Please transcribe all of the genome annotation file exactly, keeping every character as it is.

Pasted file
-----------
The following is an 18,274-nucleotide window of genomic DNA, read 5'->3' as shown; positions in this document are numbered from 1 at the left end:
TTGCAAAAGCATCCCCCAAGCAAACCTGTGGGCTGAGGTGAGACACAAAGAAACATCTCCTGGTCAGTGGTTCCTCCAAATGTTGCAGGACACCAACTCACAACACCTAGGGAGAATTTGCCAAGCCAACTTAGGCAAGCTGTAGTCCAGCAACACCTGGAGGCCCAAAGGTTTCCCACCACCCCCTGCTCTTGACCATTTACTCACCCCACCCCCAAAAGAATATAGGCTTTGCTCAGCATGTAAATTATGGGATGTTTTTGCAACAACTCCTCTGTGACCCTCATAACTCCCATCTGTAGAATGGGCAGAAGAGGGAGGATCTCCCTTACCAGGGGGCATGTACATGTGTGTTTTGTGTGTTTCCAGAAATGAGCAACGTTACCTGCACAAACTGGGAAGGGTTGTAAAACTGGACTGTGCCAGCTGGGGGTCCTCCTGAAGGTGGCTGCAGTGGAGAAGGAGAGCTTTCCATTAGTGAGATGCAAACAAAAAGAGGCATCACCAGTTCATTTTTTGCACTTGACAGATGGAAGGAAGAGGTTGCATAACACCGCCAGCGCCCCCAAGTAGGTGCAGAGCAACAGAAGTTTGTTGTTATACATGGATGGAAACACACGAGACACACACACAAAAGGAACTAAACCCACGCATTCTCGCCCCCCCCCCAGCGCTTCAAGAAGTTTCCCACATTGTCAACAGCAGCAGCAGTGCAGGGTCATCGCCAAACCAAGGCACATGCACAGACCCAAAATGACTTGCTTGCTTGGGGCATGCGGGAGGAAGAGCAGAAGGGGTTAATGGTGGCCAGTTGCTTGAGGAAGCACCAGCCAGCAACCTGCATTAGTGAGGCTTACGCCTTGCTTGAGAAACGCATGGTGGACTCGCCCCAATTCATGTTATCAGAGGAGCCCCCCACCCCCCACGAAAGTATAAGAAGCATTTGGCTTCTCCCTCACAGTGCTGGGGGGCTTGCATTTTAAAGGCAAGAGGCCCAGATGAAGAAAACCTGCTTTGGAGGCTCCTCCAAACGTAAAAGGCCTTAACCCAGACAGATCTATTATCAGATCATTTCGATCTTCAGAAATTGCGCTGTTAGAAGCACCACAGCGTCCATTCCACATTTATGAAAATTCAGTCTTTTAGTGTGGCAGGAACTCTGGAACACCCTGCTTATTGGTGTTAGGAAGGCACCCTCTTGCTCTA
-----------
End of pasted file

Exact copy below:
The following is an 18,274-nucleotide window of genomic DNA, read 5'->3' as shown; positions in this document are numbered from 1 at the left end:
TTGCAAAAGCATCCCCCAAGCAAACCTGTGGGCTGAGGTGAGACACAAAGAAACATCTCCTGGTCAGTGGTTCCTCCAAATGTTGCAGGACACCAACTCACAACACCTAGGGAGAATTTGCCAAGCCAACTTAGGCAAGCTGTAGTCCAGCAACACCTGGAGGCCCAAAGGTTTCCCACCACCCCCTGCTCTTGACCATTTACTCACCCCACCCCCAAAAGAATATAGGCTTTGCTCAGCATGTAAATTATGGGATGTTTTTGCAACAACTCCTCTGTGACCCTCATAACTCCCATCTGTAGAATGGGCAGAAGAGGGAGGATCTCCCTTACCAGGGGGCATGTACATGTGTGTTTTGTGTGTTTCCAGAAATGAGCAACGTTACCTGCACAAACTGGGAAGGGTTGTAAAACTGGACTGTGCCAGCTGGGGGTCCTCCTGAAGGTGGCTGCAGTGGAGAAGGAGAGCTTTCCATTAGTGAGATGCAAACAAAAAGAGGCATCACCAGTTCATTTTTTGCACTTGACAGATGGAAGGAAGAGGTTGCATAACACCGCCAGCGCCCCCAAGTAGGTGCAGAGCAACAGAAGTTTGTTGTTATACATGGATGGAAACACACGAGACACACACACAAAAGGAACTAAACCCACGCATTCTCGCCCCCCCCCCAGCGCTTCAAGAAGTTTCCCACATTGTCAACAGCAGCAGCAGTGCAGGGTCATCGCCAAACCAAGGCACATGCACAGACCCAAAATGACTTGCTTGCTTGGGGCATGCGGGAGGAAGAGCAGAAGGGGTTAATGGTGGCCAGTTGCTTGAGGAAGCACCAGCCAGCAACCTGCATTAGTGAGGCTTACGCCTTGCTTGAGAAACGCATGGTGGACTCGCCCCAATTCATGTTATCAGAGGAGCCCCCCACCCCCCACGAAAGTATAAGAAGCATTTGGCTTCTCCCTCACAGTGCTGGGGGGCTTGCATTTTAAAGGCAAGAGGCCCAGATGAAGAAAACCTGCTTTGGAGGCTCCTCCAAACGTAAAAGGCCTTAACCCAGACAGATCTATTATCAGATCATTTCGATCTTCAGAAATTGCGCTGTTAGAAGCACCACAGCGTCCATTCCACATTTATGAAAATTCAGTCTTTTAGTGTGGCAGGAACTCTGGAACACCCTGCTTATTGGTGTTAGGAAGGCACCCTCTTGCTCTA